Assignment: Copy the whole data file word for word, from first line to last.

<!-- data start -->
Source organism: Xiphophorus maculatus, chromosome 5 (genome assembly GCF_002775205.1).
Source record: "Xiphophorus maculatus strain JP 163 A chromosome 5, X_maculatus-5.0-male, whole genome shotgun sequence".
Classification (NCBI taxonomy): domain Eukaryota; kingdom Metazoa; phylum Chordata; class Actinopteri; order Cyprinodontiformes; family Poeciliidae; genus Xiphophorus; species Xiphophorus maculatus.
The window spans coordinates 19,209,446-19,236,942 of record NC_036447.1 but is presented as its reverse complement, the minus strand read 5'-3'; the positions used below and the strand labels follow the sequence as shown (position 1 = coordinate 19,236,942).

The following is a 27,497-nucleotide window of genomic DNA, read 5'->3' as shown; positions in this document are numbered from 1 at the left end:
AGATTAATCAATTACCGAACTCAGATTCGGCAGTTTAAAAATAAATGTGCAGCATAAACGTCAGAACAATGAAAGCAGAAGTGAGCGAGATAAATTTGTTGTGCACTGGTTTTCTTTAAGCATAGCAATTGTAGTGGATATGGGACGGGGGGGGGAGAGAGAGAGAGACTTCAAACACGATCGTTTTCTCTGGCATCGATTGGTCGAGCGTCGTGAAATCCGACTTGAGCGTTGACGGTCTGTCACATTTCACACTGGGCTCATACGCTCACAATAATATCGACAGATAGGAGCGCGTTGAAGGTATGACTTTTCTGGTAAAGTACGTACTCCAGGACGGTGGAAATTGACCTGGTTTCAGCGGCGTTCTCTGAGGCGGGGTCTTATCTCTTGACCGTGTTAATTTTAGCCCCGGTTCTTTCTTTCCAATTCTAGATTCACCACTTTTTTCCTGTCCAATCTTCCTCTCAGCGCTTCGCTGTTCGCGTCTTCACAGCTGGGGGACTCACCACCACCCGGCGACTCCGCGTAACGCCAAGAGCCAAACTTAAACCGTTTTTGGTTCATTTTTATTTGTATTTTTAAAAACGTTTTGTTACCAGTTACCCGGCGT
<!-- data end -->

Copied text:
Source organism: Xiphophorus maculatus, chromosome 5 (genome assembly GCF_002775205.1).
Source record: "Xiphophorus maculatus strain JP 163 A chromosome 5, X_maculatus-5.0-male, whole genome shotgun sequence".
Classification (NCBI taxonomy): domain Eukaryota; kingdom Metazoa; phylum Chordata; class Actinopteri; order Cyprinodontiformes; family Poeciliidae; genus Xiphophorus; species Xiphophorus maculatus.
The window spans coordinates 19,209,446-19,236,942 of record NC_036447.1 but is presented as its reverse complement, the minus strand read 5'-3'; the positions used below and the strand labels follow the sequence as shown (position 1 = coordinate 19,236,942).

The following is a 27,497-nucleotide window of genomic DNA, read 5'->3' as shown; positions in this document are numbered from 1 at the left end:
AGATTAATCAATTACCGAACTCAGATTCGGCAGTTTAAAAATAAATGTGCAGCATAAACGTCAGAACAATGAAAGCAGAAGTGAGCGAGATAAATTTGTTGTGCACTGGTTTTCTTTAAGCATAGCAATTGTAGTGGATATGGGACGGGGGGGGGAGAGAGAGAGAGACTTCAAACACGATCGTTTTCTCTGGCATCGATTGGTCGAGCGTCGTGAAATCCGACTTGAGCGTTGACGGTCTGTCACATTTCACACTGGGCTCATACGCTCACAATAATATCGACAGATAGGAGCGCGTTGAAGGTATGACTTTTCTGGTAAAGTACGTACTCCAGGACGGTGGAAATTGACCTGGTTTCAGCGGCGTTCTCTGAGGCGGGGTCTTATCTCTTGACCGTGTTAATTTTAGCCCCGGTTCTTTCTTTCCAATTCTAGATTCACCACTTTTTTCCTGTCCAATCTTCCTCTCAGCGCTTCGCTGTTCGCGTCTTCACAGCTGGGGGACTCACCACCACCCGGCGACTCCGCGTAACGCCAAGAGCCAAACTTAAACCGTTTTTGGTTCATTTTTATTTGTATTTTTAAAAACGTTTTGTTACCAGTTACCCGGCGT